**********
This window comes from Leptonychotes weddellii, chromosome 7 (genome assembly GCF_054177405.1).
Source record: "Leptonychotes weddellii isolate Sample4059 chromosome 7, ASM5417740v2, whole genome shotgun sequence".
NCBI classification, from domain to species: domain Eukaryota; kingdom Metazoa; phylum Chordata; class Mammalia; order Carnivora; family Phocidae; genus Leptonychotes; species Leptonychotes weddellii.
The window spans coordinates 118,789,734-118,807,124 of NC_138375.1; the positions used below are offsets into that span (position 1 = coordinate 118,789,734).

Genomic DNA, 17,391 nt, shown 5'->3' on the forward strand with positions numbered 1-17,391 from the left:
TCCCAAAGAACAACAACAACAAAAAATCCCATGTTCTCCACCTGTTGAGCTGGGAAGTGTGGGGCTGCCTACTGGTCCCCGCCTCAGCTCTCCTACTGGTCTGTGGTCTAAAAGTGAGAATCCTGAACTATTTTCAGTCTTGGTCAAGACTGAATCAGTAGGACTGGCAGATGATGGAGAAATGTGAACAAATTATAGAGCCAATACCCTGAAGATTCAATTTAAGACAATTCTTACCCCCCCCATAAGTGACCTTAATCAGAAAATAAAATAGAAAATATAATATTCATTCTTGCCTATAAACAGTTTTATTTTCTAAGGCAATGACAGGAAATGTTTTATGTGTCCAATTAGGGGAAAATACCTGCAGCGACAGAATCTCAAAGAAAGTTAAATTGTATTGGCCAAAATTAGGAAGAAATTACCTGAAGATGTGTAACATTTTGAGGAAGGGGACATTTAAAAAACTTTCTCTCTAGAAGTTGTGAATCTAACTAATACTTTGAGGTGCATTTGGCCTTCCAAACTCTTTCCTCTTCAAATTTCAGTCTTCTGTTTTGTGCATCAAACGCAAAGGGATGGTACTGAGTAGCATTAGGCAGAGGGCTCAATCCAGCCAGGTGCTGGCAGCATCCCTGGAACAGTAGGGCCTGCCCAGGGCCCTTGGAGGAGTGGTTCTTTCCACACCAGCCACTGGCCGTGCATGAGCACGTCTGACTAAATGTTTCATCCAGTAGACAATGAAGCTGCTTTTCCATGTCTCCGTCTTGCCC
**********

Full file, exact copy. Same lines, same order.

This window comes from Leptonychotes weddellii, chromosome 7 (genome assembly GCF_054177405.1).
Source record: "Leptonychotes weddellii isolate Sample4059 chromosome 7, ASM5417740v2, whole genome shotgun sequence".
NCBI classification, from domain to species: domain Eukaryota; kingdom Metazoa; phylum Chordata; class Mammalia; order Carnivora; family Phocidae; genus Leptonychotes; species Leptonychotes weddellii.
The window spans coordinates 118,789,734-118,807,124 of NC_138375.1; the positions used below are offsets into that span (position 1 = coordinate 118,789,734).

Genomic DNA, 17,391 nt, shown 5'->3' on the forward strand with positions numbered 1-17,391 from the left:
TCCCAAAGAACAACAACAACAAAAAATCCCATGTTCTCCACCTGTTGAGCTGGGAAGTGTGGGGCTGCCTACTGGTCCCCGCCTCAGCTCTCCTACTGGTCTGTGGTCTAAAAGTGAGAATCCTGAACTATTTTCAGTCTTGGTCAAGACTGAATCAGTAGGACTGGCAGATGATGGAGAAATGTGAACAAATTATAGAGCCAATACCCTGAAGATTCAATTTAAGACAATTCTTACCCCCCCCATAAGTGACCTTAATCAGAAAATAAAATAGAAAATATAATATTCATTCTTGCCTATAAACAGTTTTATTTTCTAAGGCAATGACAGGAAATGTTTTATGTGTCCAATTAGGGGAAAATACCTGCAGCGACAGAATCTCAAAGAAAGTTAAATTGTATTGGCCAAAATTAGGAAGAAATTACCTGAAGATGTGTAACATTTTGAGGAAGGGGACATTTAAAAAACTTTCTCTCTAGAAGTTGTGAATCTAACTAATACTTTGAGGTGCATTTGGCCTTCCAAACTCTTTCCTCTTCAAATTTCAGTCTTCTGTTTTGTGCATCAAACGCAAAGGGATGGTACTGAGTAGCATTAGGCAGAGGGCTCAATCCAGCCAGGTGCTGGCAGCATCCCTGGAACAGTAGGGCCTGCCCAGGGCCCTTGGAGGAGTGGTTCTTTCCACACCAGCCACTGGCCGTGCATGAGCACGTCTGACTAAATGTTTCATCCAGTAGACAATGAAGCTGCTTTTCCATGTCTCCGTCTTGCCC